Email spoofing refers to fraudulent emails sent to different targets during a phishing attack. The primary objective of this tactic is to convince the receiver that the email is from a trusted source. Hackers attempt to forge an email to imitate an address the reader is familiar with. It’s a primary tool used in many cyberattacks, including spear-phishing, CEO fraud, spamming, and vendor email compromise (VEC). Protecting your company against email spoofing is crucial to your organization’s security. Here are the ways you can avoid email spoofing.
Rejecting unknown files
The primary elements involved with spoof emails are the content involved. If you’re a big fan of football, for example, a direct message from Arsenal might persuade you to respond to any correspondence. Most files feature a potentially curious subject designed to encourage users to click on a link. In some cases, the header might represent a familiar address, so it’s crucial to develop an address list that can’t be hacked. This is how most BEC attacks happen, which damage company reputation, rob them of crucial data, and extort money.
Any emails that aren’t categorized according to corporate sources should be flagged as dangerous. Some hackers rely on the curious attribute of individuals when dealing with actual reactions. A majority of spoof emails involve specific details regarding the sender. If you can’t identify the source of the request concerned, there’s a likely case a spoof email is involved. Focusing on cataloged addresses can ensure you avoid repeated spoofing.
Organizations can also sponsor frequent phishing tests to ensure their employees are attentive to potential red flags. These tests are designed to gauge the employees’ knowledge of potential scamming messages. A spoof email is recreated by the organization and sent to its employees to gauge their reaction. However, hackers are continually changing their tactics, so these tests should be regularly updated.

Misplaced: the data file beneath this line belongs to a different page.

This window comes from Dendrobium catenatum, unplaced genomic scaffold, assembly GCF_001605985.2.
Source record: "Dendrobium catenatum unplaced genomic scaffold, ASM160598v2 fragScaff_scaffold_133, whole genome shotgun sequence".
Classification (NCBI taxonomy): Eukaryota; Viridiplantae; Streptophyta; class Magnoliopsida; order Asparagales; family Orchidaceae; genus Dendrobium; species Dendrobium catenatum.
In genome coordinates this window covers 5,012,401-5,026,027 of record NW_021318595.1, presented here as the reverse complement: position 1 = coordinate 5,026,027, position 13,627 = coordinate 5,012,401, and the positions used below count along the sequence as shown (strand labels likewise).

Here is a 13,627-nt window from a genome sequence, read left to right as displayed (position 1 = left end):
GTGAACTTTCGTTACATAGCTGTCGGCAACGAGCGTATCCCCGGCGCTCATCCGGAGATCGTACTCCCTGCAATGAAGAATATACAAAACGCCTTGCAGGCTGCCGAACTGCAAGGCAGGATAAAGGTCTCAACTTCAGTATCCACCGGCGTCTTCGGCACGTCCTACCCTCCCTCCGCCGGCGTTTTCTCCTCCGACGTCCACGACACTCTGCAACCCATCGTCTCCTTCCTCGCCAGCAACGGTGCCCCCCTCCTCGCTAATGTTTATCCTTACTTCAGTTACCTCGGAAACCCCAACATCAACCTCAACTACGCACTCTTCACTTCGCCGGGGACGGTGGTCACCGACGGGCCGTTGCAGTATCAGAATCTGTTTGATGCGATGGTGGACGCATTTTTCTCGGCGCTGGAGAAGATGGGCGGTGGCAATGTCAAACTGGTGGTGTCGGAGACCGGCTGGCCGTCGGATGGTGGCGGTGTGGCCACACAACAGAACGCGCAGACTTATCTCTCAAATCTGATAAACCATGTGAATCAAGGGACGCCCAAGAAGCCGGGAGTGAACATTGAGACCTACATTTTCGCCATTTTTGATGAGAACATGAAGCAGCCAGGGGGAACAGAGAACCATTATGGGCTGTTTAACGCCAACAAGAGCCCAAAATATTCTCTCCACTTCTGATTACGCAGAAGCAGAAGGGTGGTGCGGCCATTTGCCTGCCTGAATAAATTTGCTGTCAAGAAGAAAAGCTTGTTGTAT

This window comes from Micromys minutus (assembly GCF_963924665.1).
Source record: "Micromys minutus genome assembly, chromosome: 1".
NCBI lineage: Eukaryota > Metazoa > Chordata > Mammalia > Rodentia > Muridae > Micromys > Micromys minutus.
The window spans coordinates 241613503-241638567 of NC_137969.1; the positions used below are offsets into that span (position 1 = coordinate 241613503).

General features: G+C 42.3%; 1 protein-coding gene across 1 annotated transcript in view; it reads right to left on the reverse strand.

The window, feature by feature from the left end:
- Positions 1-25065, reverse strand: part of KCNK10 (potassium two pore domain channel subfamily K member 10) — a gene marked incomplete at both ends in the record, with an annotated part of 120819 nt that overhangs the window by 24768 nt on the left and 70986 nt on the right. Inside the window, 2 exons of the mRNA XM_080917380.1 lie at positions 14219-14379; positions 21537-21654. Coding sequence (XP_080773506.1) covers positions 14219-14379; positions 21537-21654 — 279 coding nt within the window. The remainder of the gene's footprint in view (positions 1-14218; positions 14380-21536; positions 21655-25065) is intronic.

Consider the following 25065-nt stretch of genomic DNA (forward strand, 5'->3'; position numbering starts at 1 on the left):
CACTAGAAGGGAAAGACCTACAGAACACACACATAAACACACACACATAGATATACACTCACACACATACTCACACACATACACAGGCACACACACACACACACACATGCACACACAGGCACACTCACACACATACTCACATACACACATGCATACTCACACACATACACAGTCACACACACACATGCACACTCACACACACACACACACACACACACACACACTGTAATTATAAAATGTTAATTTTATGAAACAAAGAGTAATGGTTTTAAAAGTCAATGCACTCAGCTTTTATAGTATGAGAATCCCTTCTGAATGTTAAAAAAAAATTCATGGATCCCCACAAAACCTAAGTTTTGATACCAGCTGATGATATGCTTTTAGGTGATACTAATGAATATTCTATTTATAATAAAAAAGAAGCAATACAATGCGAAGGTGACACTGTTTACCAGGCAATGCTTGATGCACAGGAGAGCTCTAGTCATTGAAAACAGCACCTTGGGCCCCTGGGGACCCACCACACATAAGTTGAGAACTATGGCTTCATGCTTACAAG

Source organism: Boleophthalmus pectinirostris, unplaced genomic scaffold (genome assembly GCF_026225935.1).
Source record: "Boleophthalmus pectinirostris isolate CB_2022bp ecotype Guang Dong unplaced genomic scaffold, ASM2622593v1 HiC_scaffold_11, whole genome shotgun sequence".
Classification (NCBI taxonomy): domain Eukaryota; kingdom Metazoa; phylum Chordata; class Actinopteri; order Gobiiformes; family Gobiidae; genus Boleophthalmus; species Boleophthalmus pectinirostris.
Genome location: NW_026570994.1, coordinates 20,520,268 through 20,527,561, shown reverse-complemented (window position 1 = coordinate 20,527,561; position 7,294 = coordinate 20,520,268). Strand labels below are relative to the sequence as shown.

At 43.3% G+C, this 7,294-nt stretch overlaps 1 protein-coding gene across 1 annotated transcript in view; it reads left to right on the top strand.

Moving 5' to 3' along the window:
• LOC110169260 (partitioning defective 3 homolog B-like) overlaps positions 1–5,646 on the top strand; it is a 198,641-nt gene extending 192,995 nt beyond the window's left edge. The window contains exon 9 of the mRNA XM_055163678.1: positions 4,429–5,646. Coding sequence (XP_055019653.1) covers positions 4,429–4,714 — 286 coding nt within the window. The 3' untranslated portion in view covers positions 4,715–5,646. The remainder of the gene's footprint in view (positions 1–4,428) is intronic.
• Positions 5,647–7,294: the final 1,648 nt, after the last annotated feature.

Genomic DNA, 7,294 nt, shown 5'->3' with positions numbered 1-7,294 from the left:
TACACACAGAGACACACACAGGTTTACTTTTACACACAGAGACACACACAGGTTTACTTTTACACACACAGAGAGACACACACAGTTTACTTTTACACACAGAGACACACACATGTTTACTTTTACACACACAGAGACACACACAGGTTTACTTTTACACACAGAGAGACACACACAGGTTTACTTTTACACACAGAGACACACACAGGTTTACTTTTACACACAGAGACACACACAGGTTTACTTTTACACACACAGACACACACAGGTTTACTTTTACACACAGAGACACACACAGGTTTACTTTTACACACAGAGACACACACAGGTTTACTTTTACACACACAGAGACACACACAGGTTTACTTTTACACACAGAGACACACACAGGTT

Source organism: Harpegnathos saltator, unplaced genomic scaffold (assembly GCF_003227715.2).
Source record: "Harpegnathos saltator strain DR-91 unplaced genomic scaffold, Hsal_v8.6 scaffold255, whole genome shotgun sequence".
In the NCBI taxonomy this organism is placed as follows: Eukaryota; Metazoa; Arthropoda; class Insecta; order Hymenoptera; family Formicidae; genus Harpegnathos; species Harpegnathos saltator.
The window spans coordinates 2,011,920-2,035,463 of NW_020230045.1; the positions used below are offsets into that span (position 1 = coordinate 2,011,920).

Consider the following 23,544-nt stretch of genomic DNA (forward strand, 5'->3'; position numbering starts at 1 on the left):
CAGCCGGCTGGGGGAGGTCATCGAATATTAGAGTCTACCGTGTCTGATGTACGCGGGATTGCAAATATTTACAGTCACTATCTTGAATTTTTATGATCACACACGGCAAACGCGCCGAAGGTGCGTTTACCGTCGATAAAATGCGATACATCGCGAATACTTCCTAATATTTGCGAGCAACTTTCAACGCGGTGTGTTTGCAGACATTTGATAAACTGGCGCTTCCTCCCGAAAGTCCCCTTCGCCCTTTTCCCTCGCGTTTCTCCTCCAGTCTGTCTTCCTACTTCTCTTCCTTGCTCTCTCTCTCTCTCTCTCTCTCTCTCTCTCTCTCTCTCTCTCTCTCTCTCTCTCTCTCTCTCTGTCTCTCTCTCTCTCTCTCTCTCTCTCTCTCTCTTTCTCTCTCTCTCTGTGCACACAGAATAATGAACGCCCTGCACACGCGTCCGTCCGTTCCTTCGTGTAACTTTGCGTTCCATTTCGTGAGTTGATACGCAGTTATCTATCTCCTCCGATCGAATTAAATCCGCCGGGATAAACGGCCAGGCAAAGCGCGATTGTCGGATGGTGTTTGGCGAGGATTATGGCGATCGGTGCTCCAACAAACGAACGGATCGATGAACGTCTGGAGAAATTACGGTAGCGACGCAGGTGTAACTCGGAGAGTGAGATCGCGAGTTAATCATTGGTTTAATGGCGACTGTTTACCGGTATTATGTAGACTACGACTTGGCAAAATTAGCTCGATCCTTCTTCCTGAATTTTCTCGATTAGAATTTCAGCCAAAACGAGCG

The whole point of phishing tests is to determine how to gauge the employees’ knowledge of potential scamming messages. A spoof email is recreated by the organization and sent to its employees to gauge their reaction. However, hackers are continually changing their tactics, so these tests should be regularly updated. You can develop personal phishing tests or adopt an organizational strategy customized to your requirements.
Promoting general cyber awareness
Hackers have grown increasingly savvy in their presentation, and the usual mistakes such as grammatical errors and spelling mistakes are rare nowadays. Many spoof emails are identical to the content that employees relate with easily, which increases the risk of them falling prey to online scams. The first step in preventing email spoofing is through raising awareness. Highlighting the risks involved, including when hackers steal loyalty benefits, credit card information, or social security numbers, is a good way to catch the audience’s attention.
Considering the particulars involved with email spoofing, ensuring employees are aware of such risks is crucial to an organization’s survival. Most spoof emails take the form of recognizable organizations related to your company. The only way to avoid this misdirection is through promoting verification processes that can identify potential spoof emails. It’s essential for employers to be aware of the risks involved regarding cyberattacks.